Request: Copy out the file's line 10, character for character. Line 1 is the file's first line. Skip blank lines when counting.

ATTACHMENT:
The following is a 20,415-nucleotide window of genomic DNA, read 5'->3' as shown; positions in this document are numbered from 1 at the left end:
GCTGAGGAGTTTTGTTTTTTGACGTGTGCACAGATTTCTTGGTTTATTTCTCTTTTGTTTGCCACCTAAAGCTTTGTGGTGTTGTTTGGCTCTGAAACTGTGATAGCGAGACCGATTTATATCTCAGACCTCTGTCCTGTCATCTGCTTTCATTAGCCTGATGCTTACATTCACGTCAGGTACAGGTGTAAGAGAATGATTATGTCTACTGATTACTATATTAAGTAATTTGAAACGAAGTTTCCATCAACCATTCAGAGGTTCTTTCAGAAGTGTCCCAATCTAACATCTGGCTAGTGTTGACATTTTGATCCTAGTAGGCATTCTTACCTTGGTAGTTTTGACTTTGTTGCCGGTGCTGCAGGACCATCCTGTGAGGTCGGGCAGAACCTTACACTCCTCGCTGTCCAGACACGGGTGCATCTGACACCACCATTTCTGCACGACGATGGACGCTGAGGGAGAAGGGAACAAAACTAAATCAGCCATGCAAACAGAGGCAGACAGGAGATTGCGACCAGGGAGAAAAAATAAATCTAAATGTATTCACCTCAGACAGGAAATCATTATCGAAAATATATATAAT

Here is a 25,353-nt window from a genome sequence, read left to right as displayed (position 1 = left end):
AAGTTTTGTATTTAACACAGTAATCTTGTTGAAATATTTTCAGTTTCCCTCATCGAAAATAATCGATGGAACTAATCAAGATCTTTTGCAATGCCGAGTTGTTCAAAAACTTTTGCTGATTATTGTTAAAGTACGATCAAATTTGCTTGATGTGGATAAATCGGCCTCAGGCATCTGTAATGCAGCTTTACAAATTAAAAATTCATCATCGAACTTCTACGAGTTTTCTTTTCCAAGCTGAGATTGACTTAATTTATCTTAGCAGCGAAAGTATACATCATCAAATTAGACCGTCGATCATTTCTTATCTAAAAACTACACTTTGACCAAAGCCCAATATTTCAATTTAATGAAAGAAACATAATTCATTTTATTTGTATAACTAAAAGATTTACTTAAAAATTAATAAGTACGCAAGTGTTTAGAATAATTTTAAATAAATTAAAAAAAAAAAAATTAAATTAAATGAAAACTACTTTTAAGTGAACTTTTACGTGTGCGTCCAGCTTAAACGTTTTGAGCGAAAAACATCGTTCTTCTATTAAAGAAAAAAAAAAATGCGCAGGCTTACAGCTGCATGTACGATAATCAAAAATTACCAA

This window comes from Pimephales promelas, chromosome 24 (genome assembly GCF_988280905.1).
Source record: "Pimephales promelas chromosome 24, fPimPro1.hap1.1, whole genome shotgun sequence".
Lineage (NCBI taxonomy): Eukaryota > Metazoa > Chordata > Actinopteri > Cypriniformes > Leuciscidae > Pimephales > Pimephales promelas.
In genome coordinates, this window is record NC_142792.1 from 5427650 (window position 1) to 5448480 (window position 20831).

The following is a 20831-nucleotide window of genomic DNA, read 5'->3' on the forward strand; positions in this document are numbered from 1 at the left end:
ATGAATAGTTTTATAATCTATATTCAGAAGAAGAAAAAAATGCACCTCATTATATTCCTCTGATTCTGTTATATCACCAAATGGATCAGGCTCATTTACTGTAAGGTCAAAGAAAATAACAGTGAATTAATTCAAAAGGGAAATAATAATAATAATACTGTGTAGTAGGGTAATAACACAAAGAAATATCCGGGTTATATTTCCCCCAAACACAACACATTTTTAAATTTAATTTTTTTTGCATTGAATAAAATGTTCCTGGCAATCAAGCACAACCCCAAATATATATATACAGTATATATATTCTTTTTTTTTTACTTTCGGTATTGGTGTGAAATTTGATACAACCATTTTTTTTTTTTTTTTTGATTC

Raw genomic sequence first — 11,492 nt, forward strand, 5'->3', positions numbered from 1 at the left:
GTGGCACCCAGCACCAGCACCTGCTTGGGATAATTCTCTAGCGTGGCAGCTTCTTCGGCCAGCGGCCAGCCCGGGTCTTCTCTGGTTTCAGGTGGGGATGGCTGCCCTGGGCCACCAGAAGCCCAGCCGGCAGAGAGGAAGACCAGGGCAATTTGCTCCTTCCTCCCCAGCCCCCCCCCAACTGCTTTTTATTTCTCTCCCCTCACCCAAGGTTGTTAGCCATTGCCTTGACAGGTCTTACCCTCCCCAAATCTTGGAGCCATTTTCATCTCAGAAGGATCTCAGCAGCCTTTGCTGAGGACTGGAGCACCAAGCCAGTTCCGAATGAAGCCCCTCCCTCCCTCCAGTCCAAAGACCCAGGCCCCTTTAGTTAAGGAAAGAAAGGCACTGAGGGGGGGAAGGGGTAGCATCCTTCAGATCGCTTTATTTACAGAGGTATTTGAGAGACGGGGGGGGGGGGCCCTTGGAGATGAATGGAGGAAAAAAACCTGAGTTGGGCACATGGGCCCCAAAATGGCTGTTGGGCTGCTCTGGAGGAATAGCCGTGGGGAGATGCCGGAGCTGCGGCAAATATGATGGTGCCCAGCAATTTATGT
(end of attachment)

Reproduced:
ATGAATAGTTTTATAATCTATATTCAGAAGAAGAAAAAAATGCACCTCATTATATTCCTCTGATTCTGTTATATCACCAAATGGATCAGGCTCATTTACTGTAAGGTCAAAGAAAATAACAGTGAATTAATTCAAAAGGGAAATAATAATAATAATACTGTGTAGTAGGGTAATAACACAAAGAAATATCCGGGTTATATTTCCCCCAAACACAACACATTTTTAAATTTAATTTTTTTTGCATTGAATAAAATGTTCCTGGCAATCAAGCACAACCCCAAATATATATATACAGTATATATATTCTTTTTTTTTTACTTTCGGTATTGGTGTGAAATTTGATACAACCATTTTTTTTTTTTTTTTTGATTC